Video: Miami Heat coach Erik Spoelstra addresses Mario Chalmers trade
Tyler Johnson was such a huge fan of the Los Angeles Lakers and Kobe Bryant growing up that he estimates he had as many as eight different versions of Bryant’s Lakers jersey, which he wore faithfully to school on most days.
Johnson didn’t get a chance to guard his childhood hero Tuesday night.
The Lakers gave its aging 37-year-old star the night off to rest, robbing both Johnson of his chance to mix it up with Bryant and the 251st consecutive sellout crowd at AmericanAirlines Arena of an opportunity to see the five-time champion play in what could be his final NBA season.
Outside of that bummer, the day turned out to be pretty good for Johnson. Miami traded backup point guard Mario Chalmers to the Memphis Grizzlies to open up more playing time for the second-year former D-League guard, and the Heat rolled past the Kobe-less Lakers 101-88.
“I like the identity this basketball team has started to embrace, a physical, gritty defensive-minded team,” coach Erik Spoelstra said after his team held the Lakers to 44.2 percent shooting from the field and forced 18 turnovers that led to 25 points.
Chris Bosh poured in a season-high 30 points and Hassan Whiteside — who on Sunday became the first player this season to have at least 20 points, 10 rebounds and five blocks in a game — had 19 points, 15 rebounds and three blocks in 27 minutes to lead Miami (5-3) to its first back-to-back wins of the season.
Whiteside didn’t play in the fourth quarter and neither did Dwyane Wade, who finished with 12 points, six assists and a team-leading plus-23 in nearly 25 minutes. Whiteside finished plus-22 and point guard Goran Dragic, who again struggled with his shot (2 of 10), finished plus-23 with four points, five rebounds and three assists in 29 minutes.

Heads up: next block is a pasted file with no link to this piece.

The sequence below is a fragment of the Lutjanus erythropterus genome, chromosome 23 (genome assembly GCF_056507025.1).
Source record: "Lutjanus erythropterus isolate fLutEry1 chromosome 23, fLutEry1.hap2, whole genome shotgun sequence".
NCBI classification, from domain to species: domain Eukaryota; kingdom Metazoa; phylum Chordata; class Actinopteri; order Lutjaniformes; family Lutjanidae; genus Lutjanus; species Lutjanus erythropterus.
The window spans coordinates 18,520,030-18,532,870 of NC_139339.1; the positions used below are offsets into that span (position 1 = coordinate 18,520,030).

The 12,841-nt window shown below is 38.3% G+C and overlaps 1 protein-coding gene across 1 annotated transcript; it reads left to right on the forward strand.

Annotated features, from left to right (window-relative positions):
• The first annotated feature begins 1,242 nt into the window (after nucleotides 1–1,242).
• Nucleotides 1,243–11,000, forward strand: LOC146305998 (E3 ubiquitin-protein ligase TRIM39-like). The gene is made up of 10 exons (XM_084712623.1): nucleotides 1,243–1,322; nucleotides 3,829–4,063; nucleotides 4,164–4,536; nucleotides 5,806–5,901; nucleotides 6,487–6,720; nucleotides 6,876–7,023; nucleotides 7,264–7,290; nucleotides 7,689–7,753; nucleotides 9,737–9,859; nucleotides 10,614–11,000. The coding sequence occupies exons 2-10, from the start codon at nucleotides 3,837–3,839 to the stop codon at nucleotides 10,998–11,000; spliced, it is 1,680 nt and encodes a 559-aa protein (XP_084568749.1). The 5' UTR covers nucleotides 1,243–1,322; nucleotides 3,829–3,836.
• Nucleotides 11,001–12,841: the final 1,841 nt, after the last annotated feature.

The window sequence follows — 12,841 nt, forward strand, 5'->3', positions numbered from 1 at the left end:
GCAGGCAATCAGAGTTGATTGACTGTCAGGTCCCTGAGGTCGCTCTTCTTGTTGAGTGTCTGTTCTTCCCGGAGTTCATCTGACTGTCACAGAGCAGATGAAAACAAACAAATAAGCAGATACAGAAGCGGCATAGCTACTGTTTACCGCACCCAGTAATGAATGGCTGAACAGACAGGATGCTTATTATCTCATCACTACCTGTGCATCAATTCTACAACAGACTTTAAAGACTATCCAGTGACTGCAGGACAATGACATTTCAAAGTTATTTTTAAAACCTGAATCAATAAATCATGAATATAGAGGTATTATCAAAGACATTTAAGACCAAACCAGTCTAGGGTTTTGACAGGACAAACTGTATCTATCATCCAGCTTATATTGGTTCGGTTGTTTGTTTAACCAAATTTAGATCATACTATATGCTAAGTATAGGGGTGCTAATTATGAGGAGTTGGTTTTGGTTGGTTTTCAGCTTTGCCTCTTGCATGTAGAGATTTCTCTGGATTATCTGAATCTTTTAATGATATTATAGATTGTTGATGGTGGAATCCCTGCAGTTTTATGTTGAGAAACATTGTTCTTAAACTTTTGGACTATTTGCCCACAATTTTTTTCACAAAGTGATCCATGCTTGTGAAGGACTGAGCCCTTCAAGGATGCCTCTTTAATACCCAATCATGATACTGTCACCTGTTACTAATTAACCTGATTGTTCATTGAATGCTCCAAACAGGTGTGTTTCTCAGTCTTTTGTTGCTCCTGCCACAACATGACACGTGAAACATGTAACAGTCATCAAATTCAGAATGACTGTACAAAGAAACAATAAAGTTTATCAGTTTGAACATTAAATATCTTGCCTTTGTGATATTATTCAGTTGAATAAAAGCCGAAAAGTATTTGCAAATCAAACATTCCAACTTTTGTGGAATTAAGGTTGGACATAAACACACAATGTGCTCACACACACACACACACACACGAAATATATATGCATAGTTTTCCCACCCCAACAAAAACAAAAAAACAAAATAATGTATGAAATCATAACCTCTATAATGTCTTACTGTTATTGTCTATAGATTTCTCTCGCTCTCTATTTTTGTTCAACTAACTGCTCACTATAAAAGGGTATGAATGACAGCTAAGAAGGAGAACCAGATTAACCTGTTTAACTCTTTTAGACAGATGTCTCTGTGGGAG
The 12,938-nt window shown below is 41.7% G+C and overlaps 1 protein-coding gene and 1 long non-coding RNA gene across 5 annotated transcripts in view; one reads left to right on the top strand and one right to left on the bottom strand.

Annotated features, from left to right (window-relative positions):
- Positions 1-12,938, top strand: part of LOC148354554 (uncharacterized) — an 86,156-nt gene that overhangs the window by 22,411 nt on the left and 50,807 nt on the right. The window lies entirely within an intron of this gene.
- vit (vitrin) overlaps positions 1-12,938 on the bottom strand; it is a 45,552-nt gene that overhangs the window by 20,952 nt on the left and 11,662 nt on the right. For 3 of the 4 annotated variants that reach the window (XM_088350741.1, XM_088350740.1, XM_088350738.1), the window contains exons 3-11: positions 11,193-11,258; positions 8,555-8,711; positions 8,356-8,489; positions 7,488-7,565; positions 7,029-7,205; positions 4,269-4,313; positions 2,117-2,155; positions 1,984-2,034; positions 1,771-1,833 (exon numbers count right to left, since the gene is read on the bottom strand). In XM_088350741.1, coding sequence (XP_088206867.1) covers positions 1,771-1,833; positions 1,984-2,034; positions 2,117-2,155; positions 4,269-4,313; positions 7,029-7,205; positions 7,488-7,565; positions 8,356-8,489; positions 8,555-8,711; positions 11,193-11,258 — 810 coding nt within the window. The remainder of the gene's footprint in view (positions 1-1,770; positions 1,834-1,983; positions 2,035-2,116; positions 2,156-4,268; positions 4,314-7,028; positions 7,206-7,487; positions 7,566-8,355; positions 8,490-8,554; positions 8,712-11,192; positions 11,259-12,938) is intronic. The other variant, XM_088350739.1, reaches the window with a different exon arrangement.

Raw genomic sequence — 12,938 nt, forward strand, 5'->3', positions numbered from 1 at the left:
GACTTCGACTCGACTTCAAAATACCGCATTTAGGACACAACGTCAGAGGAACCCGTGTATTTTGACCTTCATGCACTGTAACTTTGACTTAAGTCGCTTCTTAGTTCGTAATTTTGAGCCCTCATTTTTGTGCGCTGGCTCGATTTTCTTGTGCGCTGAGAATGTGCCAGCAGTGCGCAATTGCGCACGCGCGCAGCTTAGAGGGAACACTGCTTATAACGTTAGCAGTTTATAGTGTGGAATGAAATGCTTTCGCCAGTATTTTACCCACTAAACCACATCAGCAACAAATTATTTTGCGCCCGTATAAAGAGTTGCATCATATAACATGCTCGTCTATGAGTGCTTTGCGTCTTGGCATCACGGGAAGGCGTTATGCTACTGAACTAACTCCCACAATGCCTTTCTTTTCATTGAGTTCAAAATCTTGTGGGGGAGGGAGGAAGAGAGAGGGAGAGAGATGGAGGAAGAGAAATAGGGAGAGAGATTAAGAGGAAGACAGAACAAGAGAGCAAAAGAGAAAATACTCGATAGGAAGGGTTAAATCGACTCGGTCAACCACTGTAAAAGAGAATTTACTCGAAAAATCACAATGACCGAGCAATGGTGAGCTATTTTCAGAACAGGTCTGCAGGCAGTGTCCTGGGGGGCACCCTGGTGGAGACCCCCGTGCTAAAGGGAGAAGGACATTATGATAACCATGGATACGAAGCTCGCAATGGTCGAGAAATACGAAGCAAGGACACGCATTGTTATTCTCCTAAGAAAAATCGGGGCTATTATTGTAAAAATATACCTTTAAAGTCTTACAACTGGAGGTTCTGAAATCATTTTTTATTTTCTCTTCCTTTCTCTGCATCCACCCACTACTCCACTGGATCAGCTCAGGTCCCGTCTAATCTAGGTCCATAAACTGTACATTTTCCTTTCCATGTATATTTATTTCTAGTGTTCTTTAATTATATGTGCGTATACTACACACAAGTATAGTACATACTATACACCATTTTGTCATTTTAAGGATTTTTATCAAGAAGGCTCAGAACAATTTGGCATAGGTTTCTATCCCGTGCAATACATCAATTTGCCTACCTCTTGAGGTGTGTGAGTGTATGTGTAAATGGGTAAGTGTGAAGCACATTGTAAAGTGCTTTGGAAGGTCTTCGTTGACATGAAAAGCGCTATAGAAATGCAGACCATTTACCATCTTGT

Afterward, team president Pat Riley answered questions about the direction he sees the Heat going and the trade the team made Tuesday that saved $6 million in the luxury tax.
“It has a lot to do with young [players],” Riley said. “It has a lot to do with opportunity, with the platform, where we see the team in the future. It has a lot do with the economics of the game. So [it has to do with] all the moving parts in building this team and not knowing exactly where it is. But what we do like is we like Justise [Winslow] and we like Tyler [Johnson] and we like Josh [Richardson] a lot. And I think sometimes you have to give people room to really grow.”
Riley said Tuesday’s trade had nothing to do with saving money. He also said any idea the Heat was looking to trade the two pieces it acquired from the Grizzlies — point guard Beno Udrih and power forward Jarnell Stokes — were only “in the Twitter world.”
“It’s always been our philosophy and [owner] Micky [Arison] has proven that over the 20 years he has been the owner that he wants to win and he wants to win now,” Riley said.
“I don’t think we would sacrifice ever a competitiveness to do that by worrying about whatever financial obligations we might have. In other words trading away players we felt could help us win a title in saving money. But the economics of the game are part of the whole thing that moves the parts. And you have to consider that obviously. But that wasn’t the No. 1 reason why we did it and we’re not looking actively to do that in the future.”
Tuesday, the Heat looked just fine without Chalmers.
Los Angeles (1-6) trailed 77-70 with 10:01 remaining after Larry Nance Jr. dunked on a fastbreak. But the next time down the floor, Johnson jump-started a 12-2 Heat run when he emulated Bryant with a nasty crossover dribble move that left Marcelo Huertas turned in the other direction.
Johnson then finished the play by hitting a layup and drawing a foul on Brandon Bass.
He made the ensuing free throw to complete the three-point play. Johnson finished with nine points, two assists, a steal and two blocks in a season-high 29 minutes.
All five of the Heat’s wins this season have come by double-digits.
The Heat led 50-49 at the break.
Miami was up by as many as 11 points in the first quarter, but the Lakers erased it and took the lead behind the three-point shooting of Nick Young. “Swaggy P” Young came off the bench and swished all four of his three-point attempts and scored 14 points to stake the Lakers to a 39-33 with 8:21 to go in the half.
But the Heat closed the half strong behind Whiteside and Bosh, who combined for 27 points and 19 rebounds over the first two quarters and offset a rough half for Wade and Dragic, who combined to shoot 3 of 15 for six points.